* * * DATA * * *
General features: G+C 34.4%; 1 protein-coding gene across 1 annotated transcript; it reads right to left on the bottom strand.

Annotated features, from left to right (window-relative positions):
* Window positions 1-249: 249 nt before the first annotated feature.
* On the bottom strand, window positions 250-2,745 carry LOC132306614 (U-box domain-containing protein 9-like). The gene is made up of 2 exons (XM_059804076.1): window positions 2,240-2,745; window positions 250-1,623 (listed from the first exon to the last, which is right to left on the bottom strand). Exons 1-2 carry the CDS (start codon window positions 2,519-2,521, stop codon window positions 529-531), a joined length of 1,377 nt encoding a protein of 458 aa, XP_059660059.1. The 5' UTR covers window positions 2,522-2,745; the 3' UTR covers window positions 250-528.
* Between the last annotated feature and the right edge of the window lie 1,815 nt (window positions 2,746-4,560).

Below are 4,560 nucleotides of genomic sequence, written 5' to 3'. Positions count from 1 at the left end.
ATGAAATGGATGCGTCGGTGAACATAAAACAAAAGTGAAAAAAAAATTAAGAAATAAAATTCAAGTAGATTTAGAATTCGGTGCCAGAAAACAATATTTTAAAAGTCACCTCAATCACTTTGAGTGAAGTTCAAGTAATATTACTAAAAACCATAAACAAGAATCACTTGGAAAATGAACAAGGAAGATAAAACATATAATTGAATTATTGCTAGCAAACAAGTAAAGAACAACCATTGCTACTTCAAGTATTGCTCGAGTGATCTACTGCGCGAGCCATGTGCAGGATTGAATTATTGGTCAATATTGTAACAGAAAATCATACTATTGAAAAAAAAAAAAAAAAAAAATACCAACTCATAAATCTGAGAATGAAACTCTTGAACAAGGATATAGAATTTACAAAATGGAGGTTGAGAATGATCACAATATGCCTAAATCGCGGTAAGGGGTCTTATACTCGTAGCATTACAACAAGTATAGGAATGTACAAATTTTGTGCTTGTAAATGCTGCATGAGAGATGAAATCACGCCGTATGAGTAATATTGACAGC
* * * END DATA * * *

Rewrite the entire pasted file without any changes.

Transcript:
General features: G+C 34.4%; 1 protein-coding gene across 1 annotated transcript; it reads right to left on the bottom strand.

Annotated features, from left to right (window-relative positions):
* Window positions 1-249: 249 nt before the first annotated feature.
* On the bottom strand, window positions 250-2,745 carry LOC132306614 (U-box domain-containing protein 9-like). The gene is made up of 2 exons (XM_059804076.1): window positions 2,240-2,745; window positions 250-1,623 (listed from the first exon to the last, which is right to left on the bottom strand). Exons 1-2 carry the CDS (start codon window positions 2,519-2,521, stop codon window positions 529-531), a joined length of 1,377 nt encoding a protein of 458 aa, XP_059660059.1. The 5' UTR covers window positions 2,522-2,745; the 3' UTR covers window positions 250-528.
* Between the last annotated feature and the right edge of the window lie 1,815 nt (window positions 2,746-4,560).

Below are 4,560 nucleotides of genomic sequence, written 5' to 3'. Positions count from 1 at the left end.
ATGAAATGGATGCGTCGGTGAACATAAAACAAAAGTGAAAAAAAAATTAAGAAATAAAATTCAAGTAGATTTAGAATTCGGTGCCAGAAAACAATATTTTAAAAGTCACCTCAATCACTTTGAGTGAAGTTCAAGTAATATTACTAAAAACCATAAACAAGAATCACTTGGAAAATGAACAAGGAAGATAAAACATATAATTGAATTATTGCTAGCAAACAAGTAAAGAACAACCATTGCTACTTCAAGTATTGCTCGAGTGATCTACTGCGCGAGCCATGTGCAGGATTGAATTATTGGTCAATATTGTAACAGAAAATCATACTATTGAAAAAAAAAAAAAAAAAAAATACCAACTCATAAATCTGAGAATGAAACTCTTGAACAAGGATATAGAATTTACAAAATGGAGGTTGAGAATGATCACAATATGCCTAAATCGCGGTAAGGGGTCTTATACTCGTAGCATTACAACAAGTATAGGAATGTACAAATTTTGTGCTTGTAAATGCTGCATGAGAGATGAAATCACGCCGTATGAGTAATATTGACAGC